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Titolo:
LEFT-HANDEDNESS AND OLD-AGE - DO LEFT-HANDERS DIE EARLIER
Autore:
HUGDAHL K; SATZ P; MITRUSHINA M; MILLER EN;
Indirizzi:
UNIV BERGEN,DEPT BIOL & MED PSYCHOL,ARSTADVEIEN 21 N-5009 BERGEN NORWAY MULTICTR AIDS COHORT STUDY,LOS ANGELES CTR LOS ANGELES CA 00000 UCLA,INST NEUROPSYCHIAT,DEPT PSYCHIAT & BIOBEHAV SCI LOS ANGELES CA 00000
Titolo Testata:
Neuropsychologia
fascicolo: 4, volume: 31, anno: 1993,
pagine: 325 - 333
SICI:
0028-3932(1993)31:4<325:LAO-DL>2.0.ZU;2-A
Fonte:
ISI
Lingua:
ENG
Soggetto:
HOMOSEXUAL MEN; PREFERENCE; LATERALITY;
Tipo documento:
Article
Natura:
Periodico
Settore Disciplinare:
Social Sciences Citation Index
Science Citation Index Expanded
Science Citation Index Expanded
Citazioni:
24
Recensione:
Indirizzi per estratti:
Citazione:
K. Hugdahl et al., "LEFT-HANDEDNESS AND OLD-AGE - DO LEFT-HANDERS DIE EARLIER", Neuropsychologia, 31(4), 1993, pp. 325-333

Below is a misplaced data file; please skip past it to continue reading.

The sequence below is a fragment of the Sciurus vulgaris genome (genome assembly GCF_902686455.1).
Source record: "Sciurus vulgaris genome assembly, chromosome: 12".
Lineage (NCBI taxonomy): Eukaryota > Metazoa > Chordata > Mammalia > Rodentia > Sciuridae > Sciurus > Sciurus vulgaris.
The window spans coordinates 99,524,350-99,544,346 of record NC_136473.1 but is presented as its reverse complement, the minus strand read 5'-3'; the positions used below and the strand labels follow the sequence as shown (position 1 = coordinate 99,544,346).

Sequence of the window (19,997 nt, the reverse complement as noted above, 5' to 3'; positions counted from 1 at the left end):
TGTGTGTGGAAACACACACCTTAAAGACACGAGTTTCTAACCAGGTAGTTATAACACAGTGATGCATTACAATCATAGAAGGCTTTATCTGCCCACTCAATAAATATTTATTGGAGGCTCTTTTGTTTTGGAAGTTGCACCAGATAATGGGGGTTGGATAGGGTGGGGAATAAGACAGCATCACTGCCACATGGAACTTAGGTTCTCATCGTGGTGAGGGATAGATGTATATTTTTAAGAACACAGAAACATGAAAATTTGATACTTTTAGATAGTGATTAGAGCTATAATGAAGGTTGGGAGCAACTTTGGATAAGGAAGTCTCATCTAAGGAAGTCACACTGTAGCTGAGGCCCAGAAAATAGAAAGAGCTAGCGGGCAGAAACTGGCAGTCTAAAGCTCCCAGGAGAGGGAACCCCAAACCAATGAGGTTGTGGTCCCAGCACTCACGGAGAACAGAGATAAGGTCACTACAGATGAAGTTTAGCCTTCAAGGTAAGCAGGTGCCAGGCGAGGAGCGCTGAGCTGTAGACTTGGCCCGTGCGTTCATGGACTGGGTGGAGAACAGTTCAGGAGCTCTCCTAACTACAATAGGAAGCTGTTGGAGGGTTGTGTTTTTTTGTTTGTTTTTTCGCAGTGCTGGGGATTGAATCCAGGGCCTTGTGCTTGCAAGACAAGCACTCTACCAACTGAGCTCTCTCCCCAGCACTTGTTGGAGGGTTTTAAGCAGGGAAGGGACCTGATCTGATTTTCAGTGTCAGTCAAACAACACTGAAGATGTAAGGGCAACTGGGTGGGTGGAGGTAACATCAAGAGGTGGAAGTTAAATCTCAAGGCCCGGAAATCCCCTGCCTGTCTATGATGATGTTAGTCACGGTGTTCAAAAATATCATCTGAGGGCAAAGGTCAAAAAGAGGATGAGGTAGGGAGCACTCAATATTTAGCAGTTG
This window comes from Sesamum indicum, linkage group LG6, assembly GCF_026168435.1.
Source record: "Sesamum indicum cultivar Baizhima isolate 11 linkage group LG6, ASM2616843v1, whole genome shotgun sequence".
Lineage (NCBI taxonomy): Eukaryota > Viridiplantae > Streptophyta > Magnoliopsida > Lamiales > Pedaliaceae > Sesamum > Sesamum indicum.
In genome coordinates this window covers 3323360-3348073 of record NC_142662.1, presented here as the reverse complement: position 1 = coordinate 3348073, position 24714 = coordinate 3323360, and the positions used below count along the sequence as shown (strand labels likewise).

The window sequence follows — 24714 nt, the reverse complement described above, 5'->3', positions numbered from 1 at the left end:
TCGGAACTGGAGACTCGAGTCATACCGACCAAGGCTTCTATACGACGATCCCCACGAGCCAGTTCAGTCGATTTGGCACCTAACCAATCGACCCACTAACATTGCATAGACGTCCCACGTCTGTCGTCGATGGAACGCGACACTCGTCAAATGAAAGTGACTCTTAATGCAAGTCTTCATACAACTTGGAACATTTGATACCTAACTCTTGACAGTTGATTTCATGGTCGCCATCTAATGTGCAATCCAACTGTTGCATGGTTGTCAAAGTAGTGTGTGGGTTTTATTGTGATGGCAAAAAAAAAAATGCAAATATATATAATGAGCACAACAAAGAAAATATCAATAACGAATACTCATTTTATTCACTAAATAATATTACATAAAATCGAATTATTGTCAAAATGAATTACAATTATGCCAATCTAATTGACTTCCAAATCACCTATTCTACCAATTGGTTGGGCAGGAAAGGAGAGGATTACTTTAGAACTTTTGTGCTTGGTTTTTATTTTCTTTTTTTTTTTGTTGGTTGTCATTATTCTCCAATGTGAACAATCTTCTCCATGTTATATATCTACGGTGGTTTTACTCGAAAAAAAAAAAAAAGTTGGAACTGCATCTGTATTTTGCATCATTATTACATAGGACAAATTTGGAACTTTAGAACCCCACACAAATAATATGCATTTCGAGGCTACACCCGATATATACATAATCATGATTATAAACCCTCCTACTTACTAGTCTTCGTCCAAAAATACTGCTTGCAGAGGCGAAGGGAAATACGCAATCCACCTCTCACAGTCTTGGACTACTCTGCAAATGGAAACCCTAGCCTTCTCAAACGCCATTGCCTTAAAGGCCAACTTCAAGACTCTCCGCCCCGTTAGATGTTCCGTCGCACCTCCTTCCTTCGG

Abstract

Data are presented on the prevalence of current left-handedness and prior left-handedness (switched) in 2787 subjects from 21 to 101 years of age. In addition, data on sex differences, familial sinistrality, hand posture when writing, and education were recorded. Two hypotheses were tested. The elimination hypothesis states that reduced frequency of left-handers in old age is due to reduced longevity. The modification hypothesis states that differences in the number of left-handers between older and younger persons are due to changing patterns of socialnorms. The results showed a decreasing prevalence of left-handedness across the age span, with 15.22% in the youngest group (21-30 years), but only 1.67% in subjects older than 80 years. There was however a corresponding increase in the number of subjects who bad switched hand for writing, 2.69% in the youngest group to 6.75% in subjects 80 years and above. This supports the modification hypothesis and questions theelimination hypothesis. However, the mean percent score was still lower in subjects above compared to below age 40 after correction for hand switching. Thus, although changes in social norms towards left-handers seem to be the most likely explanation, we have not empirically disproved the elimination hypothesis.

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Documento generato il 28/11/20 alle ore 04:10:15